Regardless, Williams’ shot blasted off the glass and UGA just missed pulling off a nice come from behind win.
Georgia reclaimed lead in this game for the first time since the 10:32 mark in the first half on a driving lay-up by Charles Mann, putting the Dawgs up 81-80. But Temple junior Will Cummings, who finished the game with 17 points, answered immediately, nailing a three that turned out to be the game-winner.
The Bulldogs showed a lot of heart to even be in a position to win this game following an extremely lackadaisical first half. After surrendering 92 points to Davidson on Thursday, UGA looked ready to let Temple bust the 90-point barrier again this evening. Coach Mark Fox’s team lacked intensity in the game’s first 20 minutes, and the Owls tallied 45 points before the break.
Fortunately, the Bulldog defense tightened up after intermission, limiting Temple to just under 23% from the floor for the remaining 20 minutes.
Georgia was led offensively by Kenny Gaines and Charles Mann, who scored 21 and 19 points, respectively.
The Dawgs also enjoyed the return of sophomore Brandon Morris, who settled in and scored all 8 of his points in the game’s second half (all of which came via slashes to the basket). Morris replaced Cameron Forte after the break – it was unclear whether Forte was injured or just being punished by Fox for his poor first half defense.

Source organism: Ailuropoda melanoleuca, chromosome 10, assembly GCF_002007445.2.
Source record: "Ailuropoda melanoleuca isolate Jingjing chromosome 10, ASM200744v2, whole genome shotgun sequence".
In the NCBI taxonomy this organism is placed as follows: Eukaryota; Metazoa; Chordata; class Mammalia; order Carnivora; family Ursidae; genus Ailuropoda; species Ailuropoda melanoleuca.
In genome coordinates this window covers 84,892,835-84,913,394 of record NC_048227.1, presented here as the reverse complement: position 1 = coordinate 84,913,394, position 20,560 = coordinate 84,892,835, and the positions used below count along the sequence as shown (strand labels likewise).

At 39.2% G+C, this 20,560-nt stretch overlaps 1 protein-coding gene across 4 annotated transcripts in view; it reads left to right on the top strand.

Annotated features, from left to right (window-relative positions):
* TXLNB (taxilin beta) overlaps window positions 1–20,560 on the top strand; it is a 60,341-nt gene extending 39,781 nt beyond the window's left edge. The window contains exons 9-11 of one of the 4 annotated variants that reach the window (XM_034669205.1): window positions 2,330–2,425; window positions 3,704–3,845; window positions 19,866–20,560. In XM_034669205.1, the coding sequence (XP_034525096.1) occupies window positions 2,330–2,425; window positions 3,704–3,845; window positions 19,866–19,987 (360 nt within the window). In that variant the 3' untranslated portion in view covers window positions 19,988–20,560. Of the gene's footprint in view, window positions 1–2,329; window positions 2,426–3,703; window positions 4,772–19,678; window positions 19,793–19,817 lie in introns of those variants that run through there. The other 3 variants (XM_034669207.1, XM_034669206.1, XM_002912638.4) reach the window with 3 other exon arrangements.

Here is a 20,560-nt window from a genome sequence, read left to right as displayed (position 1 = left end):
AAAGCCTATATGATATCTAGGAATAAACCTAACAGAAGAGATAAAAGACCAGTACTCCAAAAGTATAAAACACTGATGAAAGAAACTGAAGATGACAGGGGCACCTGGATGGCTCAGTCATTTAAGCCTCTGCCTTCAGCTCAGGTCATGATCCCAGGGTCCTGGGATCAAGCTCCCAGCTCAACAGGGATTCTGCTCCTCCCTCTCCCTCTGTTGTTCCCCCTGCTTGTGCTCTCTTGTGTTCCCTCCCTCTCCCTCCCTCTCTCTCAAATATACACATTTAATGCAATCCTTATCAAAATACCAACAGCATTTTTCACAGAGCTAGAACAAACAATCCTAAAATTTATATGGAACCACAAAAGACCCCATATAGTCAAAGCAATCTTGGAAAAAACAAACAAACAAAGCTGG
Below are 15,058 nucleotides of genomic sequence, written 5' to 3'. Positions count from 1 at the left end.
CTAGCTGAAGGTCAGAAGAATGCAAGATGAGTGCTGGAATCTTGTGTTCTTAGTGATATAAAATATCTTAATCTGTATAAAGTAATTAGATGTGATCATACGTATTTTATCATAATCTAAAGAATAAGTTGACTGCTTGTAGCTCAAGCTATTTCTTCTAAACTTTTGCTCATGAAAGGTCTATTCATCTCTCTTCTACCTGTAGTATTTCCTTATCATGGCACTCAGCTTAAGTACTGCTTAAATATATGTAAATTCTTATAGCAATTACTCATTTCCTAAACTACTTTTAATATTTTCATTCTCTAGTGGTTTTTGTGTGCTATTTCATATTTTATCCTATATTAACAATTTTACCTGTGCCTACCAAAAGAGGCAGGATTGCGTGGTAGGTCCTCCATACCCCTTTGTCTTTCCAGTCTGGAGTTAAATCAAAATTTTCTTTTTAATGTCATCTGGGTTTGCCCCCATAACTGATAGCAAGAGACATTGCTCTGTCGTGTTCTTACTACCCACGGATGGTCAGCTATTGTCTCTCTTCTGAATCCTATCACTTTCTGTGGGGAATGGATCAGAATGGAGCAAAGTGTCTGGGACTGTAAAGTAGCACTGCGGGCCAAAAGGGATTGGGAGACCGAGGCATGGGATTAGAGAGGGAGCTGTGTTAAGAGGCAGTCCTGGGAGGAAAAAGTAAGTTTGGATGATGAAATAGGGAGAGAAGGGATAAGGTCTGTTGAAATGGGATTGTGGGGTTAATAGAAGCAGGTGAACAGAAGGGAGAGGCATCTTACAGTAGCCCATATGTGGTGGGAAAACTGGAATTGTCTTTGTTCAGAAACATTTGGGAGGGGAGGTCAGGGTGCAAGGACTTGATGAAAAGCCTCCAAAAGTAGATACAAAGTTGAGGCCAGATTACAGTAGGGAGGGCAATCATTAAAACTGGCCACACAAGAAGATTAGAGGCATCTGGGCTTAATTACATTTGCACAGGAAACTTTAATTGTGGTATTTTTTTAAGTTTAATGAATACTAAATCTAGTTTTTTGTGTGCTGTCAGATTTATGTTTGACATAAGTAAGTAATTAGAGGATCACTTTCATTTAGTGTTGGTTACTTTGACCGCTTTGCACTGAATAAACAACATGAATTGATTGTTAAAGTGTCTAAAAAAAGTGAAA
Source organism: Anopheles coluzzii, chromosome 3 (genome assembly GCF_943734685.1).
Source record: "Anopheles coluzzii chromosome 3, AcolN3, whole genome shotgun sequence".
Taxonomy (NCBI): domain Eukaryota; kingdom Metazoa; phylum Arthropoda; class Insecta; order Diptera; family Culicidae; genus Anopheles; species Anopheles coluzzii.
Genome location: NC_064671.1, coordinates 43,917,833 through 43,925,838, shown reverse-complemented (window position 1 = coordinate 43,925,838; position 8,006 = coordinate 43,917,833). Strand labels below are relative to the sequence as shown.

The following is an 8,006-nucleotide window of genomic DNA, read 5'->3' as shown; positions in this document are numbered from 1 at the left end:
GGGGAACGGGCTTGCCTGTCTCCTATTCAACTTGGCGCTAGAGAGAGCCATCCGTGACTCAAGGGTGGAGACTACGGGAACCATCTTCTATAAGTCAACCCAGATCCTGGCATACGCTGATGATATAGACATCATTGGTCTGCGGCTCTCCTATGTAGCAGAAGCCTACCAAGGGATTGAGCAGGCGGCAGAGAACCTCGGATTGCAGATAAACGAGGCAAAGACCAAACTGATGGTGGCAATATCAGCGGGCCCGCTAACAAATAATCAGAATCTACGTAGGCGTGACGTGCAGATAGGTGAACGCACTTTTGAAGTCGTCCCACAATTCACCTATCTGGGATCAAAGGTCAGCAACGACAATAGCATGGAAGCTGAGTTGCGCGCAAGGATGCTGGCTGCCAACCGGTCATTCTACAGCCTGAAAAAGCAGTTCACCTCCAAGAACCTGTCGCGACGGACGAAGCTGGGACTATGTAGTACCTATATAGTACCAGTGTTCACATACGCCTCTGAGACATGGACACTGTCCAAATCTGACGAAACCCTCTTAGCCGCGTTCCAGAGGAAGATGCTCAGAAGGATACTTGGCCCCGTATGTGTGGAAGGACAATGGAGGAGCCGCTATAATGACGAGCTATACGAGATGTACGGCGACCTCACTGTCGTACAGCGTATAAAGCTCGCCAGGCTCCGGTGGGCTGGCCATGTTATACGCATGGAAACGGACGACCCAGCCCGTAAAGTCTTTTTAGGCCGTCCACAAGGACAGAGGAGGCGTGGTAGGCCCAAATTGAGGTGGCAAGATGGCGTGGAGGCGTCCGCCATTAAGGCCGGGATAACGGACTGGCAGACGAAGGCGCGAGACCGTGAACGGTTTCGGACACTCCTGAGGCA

Tonight’s loss means that UGA will play Nebraska Sunday afternoon in a game in which both teams will be attempting to avoid finishing dead-last in the Charleston Classic.
While the Dawgs do appear to be equipped to score some points this season, they haven’t looked as if they can stop anyone on defense – Georgia has allowed more than 80 points in each of its last three games.
The Davidson Wildcats will be looking to avoid their first 0-4 start since the 2009-2010 season on Thursday night in Charleston, South Carolina, where they will be taking on the Georgia Bulldogs – a team also trying to rebound from a recent loss to in-state rival Georgia Tech.
Davidson has been the flagship program of the Southern Conference for several years now, playing the role of “Cinderella” in numerous NCAA Tournaments. However, the Wildcats lost their top two scorers from last year’s team, a bunch that almost knocked off Marquette in the second-round of the Big Dance.
While this season’s Davidson team may not have quite the firepower of some of the 25-win teams of recent past, the Wildcats were still projected to finish second in the SoCon this year and they should no doubt provide a formidable challenge to Coach Mark Fox’s team.
If the Dawgs hope to remain competitive in Thursday night’s game, they will have to find way to contain preseason SoCon Player of the Year De’Mon Brooks, who is averaging 17 points and nearly 7 rebounds per game thus far. The senior forward shoots a very high percentage from both the floor and the free throw line, so Georgia’s bigs must keep tabs on him at all times.